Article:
A bright interview with our friend Megan Sanchez, the Chef Owner of Güero in Portland, Oregon
Last summer we asked the team at Güero to help us build our inaugural menu for our Return to the Vines experience. We knew that their food would be a hit; the real delight of this partnership was getting to know their team and the care and commitment they put not only into their food, but into supporting their community as well. We’re proud to support this inspiring team, and look forward to our next delicious torta.
Learn more about this impressive restaurant below in an insightful and fun interview with Chef Owner Megan Sanchez, and don’t miss out supporting their incredible team through our Goods to Go Experience Kits and their Décimo Dias!
AV: Can you tell us your Cliff Notes style biography of Güero – its past, present, and future? MS: Güero started as an underground late-night taco delivery service in Burlington, Vermont. We were moonlighting as taqueros, but I was a full time cheesemaker then, and my partner was a full time student with several side hustles. It was a really busy and fun time. We could never have imagined we’d still be at 8 years later or the ways it would evolve so I know better than to try to predict what Güero might look like in the future. I’m guessing if we had a crystal ball we’d be surprised.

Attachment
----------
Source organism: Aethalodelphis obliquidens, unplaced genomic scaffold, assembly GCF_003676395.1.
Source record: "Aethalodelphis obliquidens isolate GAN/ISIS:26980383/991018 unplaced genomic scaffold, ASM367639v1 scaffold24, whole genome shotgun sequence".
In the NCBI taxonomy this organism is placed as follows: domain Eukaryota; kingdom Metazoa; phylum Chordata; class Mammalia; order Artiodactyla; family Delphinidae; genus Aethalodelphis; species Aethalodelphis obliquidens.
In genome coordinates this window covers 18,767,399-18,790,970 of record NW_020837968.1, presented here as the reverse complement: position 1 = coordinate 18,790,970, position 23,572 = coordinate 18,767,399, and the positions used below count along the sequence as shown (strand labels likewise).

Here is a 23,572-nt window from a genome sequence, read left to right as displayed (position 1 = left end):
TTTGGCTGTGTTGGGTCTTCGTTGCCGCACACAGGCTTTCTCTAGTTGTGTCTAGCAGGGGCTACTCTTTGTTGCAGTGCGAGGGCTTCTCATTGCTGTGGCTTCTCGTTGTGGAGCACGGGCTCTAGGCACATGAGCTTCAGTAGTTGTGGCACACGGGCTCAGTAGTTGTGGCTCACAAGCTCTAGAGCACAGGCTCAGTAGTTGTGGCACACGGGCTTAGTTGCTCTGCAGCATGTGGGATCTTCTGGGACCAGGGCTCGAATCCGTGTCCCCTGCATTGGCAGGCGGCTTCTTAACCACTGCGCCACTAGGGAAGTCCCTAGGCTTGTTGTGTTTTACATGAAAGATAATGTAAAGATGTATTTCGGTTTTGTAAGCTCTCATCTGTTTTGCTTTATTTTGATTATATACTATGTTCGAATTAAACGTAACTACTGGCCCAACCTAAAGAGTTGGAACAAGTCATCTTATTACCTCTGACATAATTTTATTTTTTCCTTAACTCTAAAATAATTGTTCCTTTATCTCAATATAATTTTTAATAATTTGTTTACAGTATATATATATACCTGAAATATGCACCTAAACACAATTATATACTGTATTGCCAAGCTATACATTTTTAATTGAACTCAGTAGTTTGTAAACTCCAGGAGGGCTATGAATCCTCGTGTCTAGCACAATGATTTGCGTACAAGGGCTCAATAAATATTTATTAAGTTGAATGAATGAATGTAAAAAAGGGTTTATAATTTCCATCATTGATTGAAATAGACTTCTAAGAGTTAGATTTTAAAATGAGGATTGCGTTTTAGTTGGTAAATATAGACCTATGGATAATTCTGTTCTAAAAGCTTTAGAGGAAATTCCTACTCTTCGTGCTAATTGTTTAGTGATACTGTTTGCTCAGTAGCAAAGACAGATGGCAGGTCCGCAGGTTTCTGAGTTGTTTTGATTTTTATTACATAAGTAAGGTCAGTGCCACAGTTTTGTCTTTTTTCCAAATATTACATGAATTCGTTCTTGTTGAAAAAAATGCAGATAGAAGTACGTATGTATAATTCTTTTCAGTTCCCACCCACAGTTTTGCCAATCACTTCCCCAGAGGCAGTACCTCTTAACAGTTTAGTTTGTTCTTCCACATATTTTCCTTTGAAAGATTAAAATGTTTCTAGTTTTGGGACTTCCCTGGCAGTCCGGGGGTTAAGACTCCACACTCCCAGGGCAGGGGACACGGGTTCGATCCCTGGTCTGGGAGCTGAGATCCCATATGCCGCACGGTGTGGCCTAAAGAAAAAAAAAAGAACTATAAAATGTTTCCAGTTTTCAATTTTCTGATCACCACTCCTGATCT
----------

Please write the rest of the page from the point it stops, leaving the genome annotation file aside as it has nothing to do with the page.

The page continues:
AV: Can you tell us your Cliff Notes style biography of Güero – its past, present, and future? MS: Décimo was born as a way to give structure to our giving practice and to gently invite our customers into it. If they choose, by planning to visit us on a Décimo Día guests can use their dining out dollars to help us build up the impact of our donations to Décimo partners. But the cool thing is that the fundraiser happens no matter what in an ongoing fashion, so with or without direct action, people are constantly contributing. It was my business partner Alec’s idea, inspired by my grandmother’s fervent tithing practice. Even in the poorest times of her life she gave away 10 percent and insisted it was the reason for all her blessings. So we think of it as a sort of non-denominational tithe, and we think my grandma was probably on to something! Décimo partners reflect the causes of critical importance to us as a team.